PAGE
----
* KleptomaniacHero: Although unlike in most [=RPGs=], there can be consequences if you're seen rifling through somebody's underwear drawer. Take note -- you only get in trouble if you're CAUGHT. Plus, not all [=NPCs=] will react to you rifling through their belongings. It's trial-and-error to figure out which ones these are, but the game programming wasn't as thorough in this respect as one would believe. They WILL most certainly react to you trying to pickpocket them, though. Except for ''[=SoA=]'''s Sewage Golem.
* KnightTemplar
** Several of the Harpers qualify. Not to mention Balthazar.
** Mazzy (the halfling not-quite-paladin) further subverts the Lawful Stupid half, being just as righteous as Keldorn and arguably more level-headed and fair.
** Speaking of Keldorn, don't place him in the same party with Viconia. The result is not pretty.
** Tiax and Xzar likely qualify as Chaotic Stupid, the former as a follower of Cyric and the latter simply being insane.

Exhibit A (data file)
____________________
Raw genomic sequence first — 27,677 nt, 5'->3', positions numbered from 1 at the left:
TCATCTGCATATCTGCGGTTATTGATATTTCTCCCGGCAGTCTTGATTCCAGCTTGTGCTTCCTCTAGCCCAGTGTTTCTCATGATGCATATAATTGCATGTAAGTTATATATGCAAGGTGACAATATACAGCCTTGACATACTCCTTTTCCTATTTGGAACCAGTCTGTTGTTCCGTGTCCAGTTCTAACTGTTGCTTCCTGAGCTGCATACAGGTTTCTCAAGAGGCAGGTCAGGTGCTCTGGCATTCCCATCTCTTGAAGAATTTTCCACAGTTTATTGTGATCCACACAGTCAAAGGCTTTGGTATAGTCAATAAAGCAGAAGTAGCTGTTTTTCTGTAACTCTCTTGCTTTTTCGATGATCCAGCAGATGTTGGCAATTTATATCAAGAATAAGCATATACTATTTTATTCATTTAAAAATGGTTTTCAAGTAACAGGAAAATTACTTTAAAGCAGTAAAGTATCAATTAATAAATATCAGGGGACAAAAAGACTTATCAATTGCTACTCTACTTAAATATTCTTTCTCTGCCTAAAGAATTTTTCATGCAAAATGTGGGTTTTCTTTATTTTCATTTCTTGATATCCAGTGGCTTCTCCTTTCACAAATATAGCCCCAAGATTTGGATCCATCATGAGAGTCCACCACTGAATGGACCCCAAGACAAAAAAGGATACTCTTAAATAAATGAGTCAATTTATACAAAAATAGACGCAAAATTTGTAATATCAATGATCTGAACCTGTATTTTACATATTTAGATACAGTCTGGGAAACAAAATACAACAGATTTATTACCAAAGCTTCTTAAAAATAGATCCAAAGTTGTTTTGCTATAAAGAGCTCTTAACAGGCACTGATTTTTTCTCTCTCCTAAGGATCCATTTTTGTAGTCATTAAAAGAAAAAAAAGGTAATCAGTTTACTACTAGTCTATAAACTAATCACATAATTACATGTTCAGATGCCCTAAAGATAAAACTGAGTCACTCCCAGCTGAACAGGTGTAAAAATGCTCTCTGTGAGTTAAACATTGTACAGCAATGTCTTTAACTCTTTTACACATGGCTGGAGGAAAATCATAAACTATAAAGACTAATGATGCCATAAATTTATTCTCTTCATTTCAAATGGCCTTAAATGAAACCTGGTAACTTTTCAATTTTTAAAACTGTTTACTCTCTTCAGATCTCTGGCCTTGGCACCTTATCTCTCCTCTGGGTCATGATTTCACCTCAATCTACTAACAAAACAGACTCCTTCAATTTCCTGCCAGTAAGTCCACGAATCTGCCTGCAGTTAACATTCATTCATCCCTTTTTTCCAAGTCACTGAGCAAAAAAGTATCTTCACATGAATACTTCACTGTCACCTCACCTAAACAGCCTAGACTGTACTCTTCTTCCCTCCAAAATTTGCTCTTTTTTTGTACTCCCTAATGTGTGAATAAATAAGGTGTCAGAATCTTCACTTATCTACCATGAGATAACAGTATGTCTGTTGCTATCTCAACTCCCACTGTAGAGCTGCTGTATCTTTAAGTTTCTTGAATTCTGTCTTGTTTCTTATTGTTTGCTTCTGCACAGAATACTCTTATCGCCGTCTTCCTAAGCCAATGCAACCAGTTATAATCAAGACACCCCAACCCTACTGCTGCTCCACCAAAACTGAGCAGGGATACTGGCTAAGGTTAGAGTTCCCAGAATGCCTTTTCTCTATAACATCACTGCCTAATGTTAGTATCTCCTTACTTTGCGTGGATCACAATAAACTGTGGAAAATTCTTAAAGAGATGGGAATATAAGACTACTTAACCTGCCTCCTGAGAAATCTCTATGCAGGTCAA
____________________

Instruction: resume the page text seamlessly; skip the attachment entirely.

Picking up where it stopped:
* LampshadedDoubleEntendre: The thief Narlen in the first game:
-->'''Narlen:''' Swiped the Duchess' knickers once... if you know what I mean!
* LandmarkSale: A thief in Athkatla's slums tries this with the Planar Sphere. Needless to say, Valygar is ''not'' happy if he is in the party to hear it.
* LaughingMad: Will happen if you choose to take Brage to the Temple of Helm instead of killing him for the bounty on his head; once the cutscene conversation is over, click on Brage to hear a sound clip of this mixed with him crying for all the people he slaughtered.
* LavaPit: There's a few. They do very low damage though, and even then [[ConvectionSchmonvection only if you're actually standing in them]].
* LeastRhymableWord: Jan asks Haer'Dalis to come up with rhymes for some of these in a banter.
-->'''Jan:''' What's a good rhyme for 'bucket'?\\
'''Haer'Dalis:''' [[GettingCrapPastTheRadar One does spring readily to mind...]]
* LeftJustifiedFantasyMap
* {{Leitmotif}}: Party members with a RomanceSidequest have their own songs that play during romance talks. Although there are there are four potential love interests, there are actually only three of these songs as Aerie's and Jaheira's are two halves of the [[http://www.youtube.com/watch?v=CPOgQlfFsN0 same song]].